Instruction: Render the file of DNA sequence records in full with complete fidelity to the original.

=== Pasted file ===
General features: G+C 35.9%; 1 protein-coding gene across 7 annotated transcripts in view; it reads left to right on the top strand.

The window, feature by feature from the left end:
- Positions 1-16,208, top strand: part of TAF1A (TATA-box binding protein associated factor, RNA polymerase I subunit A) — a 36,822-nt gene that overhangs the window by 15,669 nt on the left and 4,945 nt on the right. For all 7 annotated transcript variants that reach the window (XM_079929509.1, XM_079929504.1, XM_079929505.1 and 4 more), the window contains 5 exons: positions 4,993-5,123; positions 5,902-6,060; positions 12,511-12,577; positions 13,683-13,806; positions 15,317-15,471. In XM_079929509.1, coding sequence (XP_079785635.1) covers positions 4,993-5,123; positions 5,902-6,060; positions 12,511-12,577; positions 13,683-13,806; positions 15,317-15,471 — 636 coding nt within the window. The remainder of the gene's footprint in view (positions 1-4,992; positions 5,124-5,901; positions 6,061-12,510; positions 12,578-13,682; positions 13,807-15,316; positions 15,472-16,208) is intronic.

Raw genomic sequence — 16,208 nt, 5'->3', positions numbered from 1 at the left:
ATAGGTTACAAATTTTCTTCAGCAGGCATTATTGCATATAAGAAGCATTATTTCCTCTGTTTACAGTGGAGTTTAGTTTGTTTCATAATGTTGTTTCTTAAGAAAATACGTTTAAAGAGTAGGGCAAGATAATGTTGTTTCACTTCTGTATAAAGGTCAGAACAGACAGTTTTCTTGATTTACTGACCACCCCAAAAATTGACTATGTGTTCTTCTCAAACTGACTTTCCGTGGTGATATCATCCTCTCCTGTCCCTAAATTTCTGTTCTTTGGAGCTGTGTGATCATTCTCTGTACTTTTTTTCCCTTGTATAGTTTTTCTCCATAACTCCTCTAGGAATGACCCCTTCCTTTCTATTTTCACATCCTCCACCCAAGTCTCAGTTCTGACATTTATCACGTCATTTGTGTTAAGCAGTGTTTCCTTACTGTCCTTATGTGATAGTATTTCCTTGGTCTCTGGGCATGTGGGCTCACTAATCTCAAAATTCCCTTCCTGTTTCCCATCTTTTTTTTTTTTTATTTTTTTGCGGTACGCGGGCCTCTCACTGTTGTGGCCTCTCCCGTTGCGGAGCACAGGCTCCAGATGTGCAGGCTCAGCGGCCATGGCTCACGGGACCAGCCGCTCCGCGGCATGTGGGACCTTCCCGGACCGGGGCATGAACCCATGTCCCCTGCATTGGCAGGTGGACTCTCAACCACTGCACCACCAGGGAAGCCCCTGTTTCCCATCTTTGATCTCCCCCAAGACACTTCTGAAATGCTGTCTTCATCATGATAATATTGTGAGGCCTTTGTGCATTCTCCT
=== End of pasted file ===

General features: G+C 35.9%; 1 protein-coding gene across 7 annotated transcripts in view; it reads left to right on the top strand.

The window, feature by feature from the left end:
- Positions 1-16,208, top strand: part of TAF1A (TATA-box binding protein associated factor, RNA polymerase I subunit A) — a 36,822-nt gene that overhangs the window by 15,669 nt on the left and 4,945 nt on the right. For all 7 annotated transcript variants that reach the window (XM_079929509.1, XM_079929504.1, XM_079929505.1 and 4 more), the window contains 5 exons: positions 4,993-5,123; positions 5,902-6,060; positions 12,511-12,577; positions 13,683-13,806; positions 15,317-15,471. In XM_079929509.1, coding sequence (XP_079785635.1) covers positions 4,993-5,123; positions 5,902-6,060; positions 12,511-12,577; positions 13,683-13,806; positions 15,317-15,471 — 636 coding nt within the window. The remainder of the gene's footprint in view (positions 1-4,992; positions 5,124-5,901; positions 6,061-12,510; positions 12,578-13,682; positions 13,807-15,316; positions 15,472-16,208) is intronic.

Raw genomic sequence — 16,208 nt, 5'->3', positions numbered from 1 at the left:
ATAGGTTACAAATTTTCTTCAGCAGGCATTATTGCATATAAGAAGCATTATTTCCTCTGTTTACAGTGGAGTTTAGTTTGTTTCATAATGTTGTTTCTTAAGAAAATACGTTTAAAGAGTAGGGCAAGATAATGTTGTTTCACTTCTGTATAAAGGTCAGAACAGACAGTTTTCTTGATTTACTGACCACCCCAAAAATTGACTATGTGTTCTTCTCAAACTGACTTTCCGTGGTGATATCATCCTCTCCTGTCCCTAAATTTCTGTTCTTTGGAGCTGTGTGATCATTCTCTGTACTTTTTTTCCCTTGTATAGTTTTTCTCCATAACTCCTCTAGGAATGACCCCTTCCTTTCTATTTTCACATCCTCCACCCAAGTCTCAGTTCTGACATTTATCACGTCATTTGTGTTAAGCAGTGTTTCCTTACTGTCCTTATGTGATAGTATTTCCTTGGTCTCTGGGCATGTGGGCTCACTAATCTCAAAATTCCCTTCCTGTTTCCCATCTTTTTTTTTTTTTATTTTTTTGCGGTACGCGGGCCTCTCACTGTTGTGGCCTCTCCCGTTGCGGAGCACAGGCTCCAGATGTGCAGGCTCAGCGGCCATGGCTCACGGGACCAGCCGCTCCGCGGCATGTGGGACCTTCCCGGACCGGGGCATGAACCCATGTCCCCTGCATTGGCAGGTGGACTCTCAACCACTGCACCACCAGGGAAGCCCCTGTTTCCCATCTTTGATCTCCCCCAAGACACTTCTGAAATGCTGTCTTCATCATGATAATATTGTGAGGCCTTTGTGCATTCTCCT